“We knew that the tyre choice was the wrong one,” says Wolff. “In the end, the driver made the difference and won us the race.”
By Matt Morlidge and James Galloway
Last Updated: 26/05/19 6:06pm
Mercedes have admitted making a strategy error by putting Lewis Hamilton on the wrong tyres at the Monaco GP, but praised their driver for masterfully overcoming that mistake to win F1’s showpiece race.
Hamilton was fitted with medium tyres compared to his rivals’ hards for his only stop, and then had to last 67 laps on the wearing compound while dealing with the increased threat of Max Verstappen.
“We knew that the tyre choice was the wrong one and in hindsight we would have taken the hard,” Mercedes boss Toto Wolff told Sky F1. “We rarely make mistakes like this.
“In the end, the driver made the difference and won us the race.”
The Mercedes boss later told reporters: “He saved his. His driving saved us.”
While Hamilton coped on the medium tyre, he certainly wasn’t calm on team radio. The championship leader frequently questioned his Mercedes team, even claiming: “We’re going to lose this race.”
But Wolff accepted those messages, adding: “I think you just need to accept that the driver somehow needs to have a pressure release path and by talking to us, even just vomiting the anger out, that’s completely OK.”
Hamilton dedicated his momentous victory to the late Niki Lauda, a great friend of his and Wolff’s.
“It means a lot,” said Wolff about the Monaco win, Mercedes’ first since 2016. “It couldn’t have been a more dramatic race after the incidents of last week.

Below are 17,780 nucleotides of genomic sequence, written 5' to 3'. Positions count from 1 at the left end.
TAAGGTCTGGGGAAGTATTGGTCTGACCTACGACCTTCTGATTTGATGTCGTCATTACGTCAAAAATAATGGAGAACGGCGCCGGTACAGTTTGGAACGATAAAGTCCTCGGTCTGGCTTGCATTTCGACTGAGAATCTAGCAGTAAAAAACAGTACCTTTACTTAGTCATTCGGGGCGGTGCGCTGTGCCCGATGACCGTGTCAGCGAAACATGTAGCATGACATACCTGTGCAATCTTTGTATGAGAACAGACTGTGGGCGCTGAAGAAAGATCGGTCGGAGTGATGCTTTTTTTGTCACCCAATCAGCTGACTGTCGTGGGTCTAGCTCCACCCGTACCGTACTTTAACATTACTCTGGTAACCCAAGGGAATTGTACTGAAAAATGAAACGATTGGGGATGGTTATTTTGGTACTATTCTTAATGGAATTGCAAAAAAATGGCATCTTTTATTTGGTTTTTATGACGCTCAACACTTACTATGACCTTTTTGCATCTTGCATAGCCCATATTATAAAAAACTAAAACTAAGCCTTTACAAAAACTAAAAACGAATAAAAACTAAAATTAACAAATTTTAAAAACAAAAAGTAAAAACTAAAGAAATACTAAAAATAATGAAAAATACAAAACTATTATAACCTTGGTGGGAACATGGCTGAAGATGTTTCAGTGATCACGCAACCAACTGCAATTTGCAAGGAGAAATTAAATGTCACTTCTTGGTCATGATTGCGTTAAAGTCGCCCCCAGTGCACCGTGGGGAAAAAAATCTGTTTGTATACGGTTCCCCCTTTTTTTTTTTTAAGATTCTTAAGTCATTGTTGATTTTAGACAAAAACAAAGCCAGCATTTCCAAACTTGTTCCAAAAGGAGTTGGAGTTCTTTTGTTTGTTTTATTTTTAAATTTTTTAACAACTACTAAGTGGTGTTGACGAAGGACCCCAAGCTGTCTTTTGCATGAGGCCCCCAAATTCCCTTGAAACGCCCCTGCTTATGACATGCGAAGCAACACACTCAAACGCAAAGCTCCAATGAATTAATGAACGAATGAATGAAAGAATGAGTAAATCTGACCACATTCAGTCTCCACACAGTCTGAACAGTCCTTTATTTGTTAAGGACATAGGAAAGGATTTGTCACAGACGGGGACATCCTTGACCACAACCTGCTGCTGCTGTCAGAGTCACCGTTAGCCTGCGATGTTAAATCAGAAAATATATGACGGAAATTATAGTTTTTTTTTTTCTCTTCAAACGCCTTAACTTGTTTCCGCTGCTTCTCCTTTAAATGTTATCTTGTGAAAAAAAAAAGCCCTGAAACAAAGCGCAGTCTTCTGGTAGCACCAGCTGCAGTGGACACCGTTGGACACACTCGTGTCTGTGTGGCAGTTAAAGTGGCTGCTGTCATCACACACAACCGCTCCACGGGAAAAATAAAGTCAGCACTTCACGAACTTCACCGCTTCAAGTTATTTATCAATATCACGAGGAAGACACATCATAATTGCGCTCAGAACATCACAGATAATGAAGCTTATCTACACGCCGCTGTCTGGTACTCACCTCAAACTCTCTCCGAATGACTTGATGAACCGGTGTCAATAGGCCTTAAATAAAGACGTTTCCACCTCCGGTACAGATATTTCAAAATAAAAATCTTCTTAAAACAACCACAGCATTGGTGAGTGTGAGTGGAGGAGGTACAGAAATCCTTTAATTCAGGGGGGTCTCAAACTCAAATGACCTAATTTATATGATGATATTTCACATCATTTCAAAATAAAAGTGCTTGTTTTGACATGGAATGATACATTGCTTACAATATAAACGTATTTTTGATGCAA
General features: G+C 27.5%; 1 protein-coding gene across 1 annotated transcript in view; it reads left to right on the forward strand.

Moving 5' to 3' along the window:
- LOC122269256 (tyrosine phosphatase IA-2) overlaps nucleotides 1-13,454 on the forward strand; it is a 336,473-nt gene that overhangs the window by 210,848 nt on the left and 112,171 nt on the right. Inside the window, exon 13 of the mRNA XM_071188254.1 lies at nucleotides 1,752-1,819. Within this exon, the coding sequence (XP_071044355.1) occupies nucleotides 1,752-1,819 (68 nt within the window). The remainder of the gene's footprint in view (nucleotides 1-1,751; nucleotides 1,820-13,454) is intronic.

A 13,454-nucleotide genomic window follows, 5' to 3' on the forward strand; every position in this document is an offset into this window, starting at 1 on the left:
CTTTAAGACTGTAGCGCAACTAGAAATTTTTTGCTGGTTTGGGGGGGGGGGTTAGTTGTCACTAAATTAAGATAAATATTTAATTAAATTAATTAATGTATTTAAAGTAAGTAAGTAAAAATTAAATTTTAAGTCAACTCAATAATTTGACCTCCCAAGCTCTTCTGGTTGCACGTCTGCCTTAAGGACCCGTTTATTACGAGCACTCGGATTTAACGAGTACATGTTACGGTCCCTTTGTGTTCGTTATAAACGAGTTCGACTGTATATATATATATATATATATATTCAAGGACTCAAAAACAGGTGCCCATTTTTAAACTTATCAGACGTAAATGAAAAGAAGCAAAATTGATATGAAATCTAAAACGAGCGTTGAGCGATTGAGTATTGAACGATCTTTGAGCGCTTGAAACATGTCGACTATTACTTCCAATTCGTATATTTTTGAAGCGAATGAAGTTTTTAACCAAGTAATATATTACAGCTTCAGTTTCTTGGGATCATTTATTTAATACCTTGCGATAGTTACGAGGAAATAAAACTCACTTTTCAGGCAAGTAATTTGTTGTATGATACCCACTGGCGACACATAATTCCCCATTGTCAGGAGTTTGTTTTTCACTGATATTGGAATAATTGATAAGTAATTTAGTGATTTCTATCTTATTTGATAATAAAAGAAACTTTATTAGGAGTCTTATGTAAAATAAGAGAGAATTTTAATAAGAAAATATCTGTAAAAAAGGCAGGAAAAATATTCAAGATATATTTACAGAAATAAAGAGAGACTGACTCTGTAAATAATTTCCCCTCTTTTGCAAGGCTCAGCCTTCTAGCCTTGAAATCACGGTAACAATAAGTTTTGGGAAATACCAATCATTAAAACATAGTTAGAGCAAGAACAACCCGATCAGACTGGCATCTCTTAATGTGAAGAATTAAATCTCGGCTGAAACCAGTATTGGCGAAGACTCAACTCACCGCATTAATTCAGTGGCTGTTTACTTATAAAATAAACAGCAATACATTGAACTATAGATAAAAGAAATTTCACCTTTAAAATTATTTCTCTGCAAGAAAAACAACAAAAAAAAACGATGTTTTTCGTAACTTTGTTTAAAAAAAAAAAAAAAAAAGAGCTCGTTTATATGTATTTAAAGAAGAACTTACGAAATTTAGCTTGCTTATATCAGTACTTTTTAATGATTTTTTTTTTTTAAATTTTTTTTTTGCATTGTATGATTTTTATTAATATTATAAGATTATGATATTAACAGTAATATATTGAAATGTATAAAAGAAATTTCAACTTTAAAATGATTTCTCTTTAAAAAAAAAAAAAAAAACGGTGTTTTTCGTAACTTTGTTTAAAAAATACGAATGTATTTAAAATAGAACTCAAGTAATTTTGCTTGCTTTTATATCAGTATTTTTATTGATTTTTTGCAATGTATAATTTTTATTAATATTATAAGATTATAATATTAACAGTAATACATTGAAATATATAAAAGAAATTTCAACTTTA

“It was a world champions’ drive for a world champion who isn’t among us anymore.”
How good was Hamilton’s drive?
Although track position is always considered king around F1’s tightest circuit, mechanical grip from the tyres is also paramount and Wolff explained on Sunday evening how difficult the challenge became for Hamilton as the race – and his tyres – wore on.
“What we had calculated is that if were to change on lap 15-16, the medium would make it to the end with the right management,” Wolff explained. “Being in the lead that was a pretty straight strategy.
“It didn’t even seem like a huge stretch and then we realised 20 laps into the race that on the left-front some graining appeared and he started complaining about the understeer that resulted from the graining. It was clear that it would make it very, very difficult to get to the end.
“So we had some discussions about the tyre lasting another 40 laps, and I was reminded it was actually 20 laps on a normal circuit. We calmed down a bit but everyone knew it was going to be a huge stretch and I believe that probably 20 laps from the end he had zero per cent rubber left on the tyre, with massive understeer on the slow speed. You could see around Lowes (hairpin) the car wouldn’t turn in.”
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